By MICHAEL PERKINS
ONE WAY THE EMERGING ART OF PHOTOGRAPHY SOUGHT TO LEGITIMIZE ITSELF in the nineteenth century was to cloak itself in the vocabulary of painters, to certify its value in the same terms that were applied to the art people feared it was conspiring to replace. This meant speaking of perspective, tone, realism, and all the other trigger words of the dauber. It also meant that, in the early days of recording media (paper, glass, eventually celluloid), that the formal occasion of making a portrait was also, as it was for the painter, a slow, deliberative process. Early photo portraits had to be “managed to death” since exposures took a minute or longer, certainly more “instantaneous” than a painted effigy but still requiring that the subject formally “sit” for the occasion.
After 1900, as film speeds and supplemental lighting evolved, the portrait could be mechanically done with less preparation, but the formality, the august occasion of having one’s picture “made” persisted. But whereas a painted or an early photographic portrait, for folks in the Victorian era, may very well have been the only official record of a person’s face over a lifetime, snapshot technology made it possible to have hundreds, later thousands of portraits of oneself shot from cradle to grave. And yet, it’s only in recent years that the traditional idea of a “serious” portrait has begun to finally fade from general use, with even formal photogs breaking free of the studio walls, taking wedding or graduation shots by quiet streams or rolling hills.
Which, to me, is all to the good. I believe in trying to select the right facial expression from settings in which the subject is in his or her natural element, extracting the optimum view from the rolling movie of that person in action, in motion. It’s the best weapon against the powerful, if unconscious reflex people fall into once they fixate on the fact that they are having their picture “taken”. For reasons of shyness, vanity, or the urge to put forth their “best angle”, people cinch up and pose to at least some degree, making their face just that much less natural than it is when they have better things to worry about. Taking a 100% candid snap is nearly impossible unless the subject has something to do beyond waiting for the dreaded shutter click.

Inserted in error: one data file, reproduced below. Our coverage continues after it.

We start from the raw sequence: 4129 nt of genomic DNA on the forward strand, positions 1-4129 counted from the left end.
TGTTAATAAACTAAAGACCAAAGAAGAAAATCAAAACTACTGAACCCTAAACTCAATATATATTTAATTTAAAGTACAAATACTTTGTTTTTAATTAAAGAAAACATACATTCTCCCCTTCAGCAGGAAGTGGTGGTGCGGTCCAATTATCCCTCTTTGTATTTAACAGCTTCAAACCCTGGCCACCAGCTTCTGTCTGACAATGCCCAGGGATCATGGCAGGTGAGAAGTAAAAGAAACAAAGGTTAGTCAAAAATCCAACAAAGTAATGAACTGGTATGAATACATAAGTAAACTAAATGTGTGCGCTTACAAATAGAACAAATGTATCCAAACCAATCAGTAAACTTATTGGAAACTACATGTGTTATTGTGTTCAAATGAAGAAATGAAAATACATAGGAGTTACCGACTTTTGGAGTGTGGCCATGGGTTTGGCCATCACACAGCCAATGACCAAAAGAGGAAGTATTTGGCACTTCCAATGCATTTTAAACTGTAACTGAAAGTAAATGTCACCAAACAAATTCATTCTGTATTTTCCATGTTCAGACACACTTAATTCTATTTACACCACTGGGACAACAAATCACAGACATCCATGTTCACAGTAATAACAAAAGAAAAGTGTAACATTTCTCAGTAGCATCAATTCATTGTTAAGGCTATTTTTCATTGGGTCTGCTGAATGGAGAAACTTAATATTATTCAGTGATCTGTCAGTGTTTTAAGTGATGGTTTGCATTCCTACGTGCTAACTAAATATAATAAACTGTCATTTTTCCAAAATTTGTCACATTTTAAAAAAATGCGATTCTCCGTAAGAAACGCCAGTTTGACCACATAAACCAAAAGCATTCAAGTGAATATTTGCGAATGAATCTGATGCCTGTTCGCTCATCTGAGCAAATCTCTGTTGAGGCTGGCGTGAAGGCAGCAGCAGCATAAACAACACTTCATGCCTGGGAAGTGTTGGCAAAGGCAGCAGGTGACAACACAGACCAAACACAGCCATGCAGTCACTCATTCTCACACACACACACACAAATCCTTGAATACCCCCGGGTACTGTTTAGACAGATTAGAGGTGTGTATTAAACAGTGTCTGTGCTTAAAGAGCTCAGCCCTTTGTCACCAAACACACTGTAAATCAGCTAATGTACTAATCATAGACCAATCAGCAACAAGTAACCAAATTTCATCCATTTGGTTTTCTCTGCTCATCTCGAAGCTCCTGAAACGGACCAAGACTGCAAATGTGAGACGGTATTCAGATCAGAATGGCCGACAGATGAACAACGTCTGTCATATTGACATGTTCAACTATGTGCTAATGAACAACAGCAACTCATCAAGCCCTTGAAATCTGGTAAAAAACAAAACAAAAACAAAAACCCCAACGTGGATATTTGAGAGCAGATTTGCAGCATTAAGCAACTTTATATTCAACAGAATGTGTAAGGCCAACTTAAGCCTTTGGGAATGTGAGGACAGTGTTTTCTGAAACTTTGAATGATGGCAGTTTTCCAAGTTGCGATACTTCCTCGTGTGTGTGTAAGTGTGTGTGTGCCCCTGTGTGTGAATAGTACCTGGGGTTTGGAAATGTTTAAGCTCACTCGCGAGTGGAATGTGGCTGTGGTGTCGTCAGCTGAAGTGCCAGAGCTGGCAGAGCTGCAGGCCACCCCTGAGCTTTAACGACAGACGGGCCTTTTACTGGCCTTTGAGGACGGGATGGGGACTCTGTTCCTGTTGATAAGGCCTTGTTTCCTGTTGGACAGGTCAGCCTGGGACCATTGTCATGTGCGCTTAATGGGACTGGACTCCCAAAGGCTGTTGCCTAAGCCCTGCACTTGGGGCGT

In the image shown here, I didn’t have to tell the subject to “act like you’re watching a bird”, because she was, in fact, watching a bird. She doesn’t have to portray a version of herself: she just has to be. The onus is rightfully on me to catch her looking like herself, not to attempt to replicate that self within the trappings of a studio in some kind of weird round of Let’s Pretend. It also helps that this setting isn’t my eye’s first acquaintance with her face, but rather a picture shot after months of watching her in the act of pursuing her passion. The old mind-set of portrait making from the 1800’s is thus reconstituted. My lengthy preparation and study for making the portrait happens ahead of the actual act of capture, with the physical execution of the shot taking as little time as possible, the better to relax the quarry and thus fend off any unconscious play-acting.
Ask yourself which your subject would prefer: being forced to simulate some version of themselves in a formal setting or being passively recorded while in the act of being themselves by a nearly invisible and non-invasive process. Portraits aren’t supposed to be homework and they aren’t effective when done solely on the photographer’s terms. Know your subject, get out of the way, and enjoy the surprises which are bound to result.
By MICHAEL PERKINS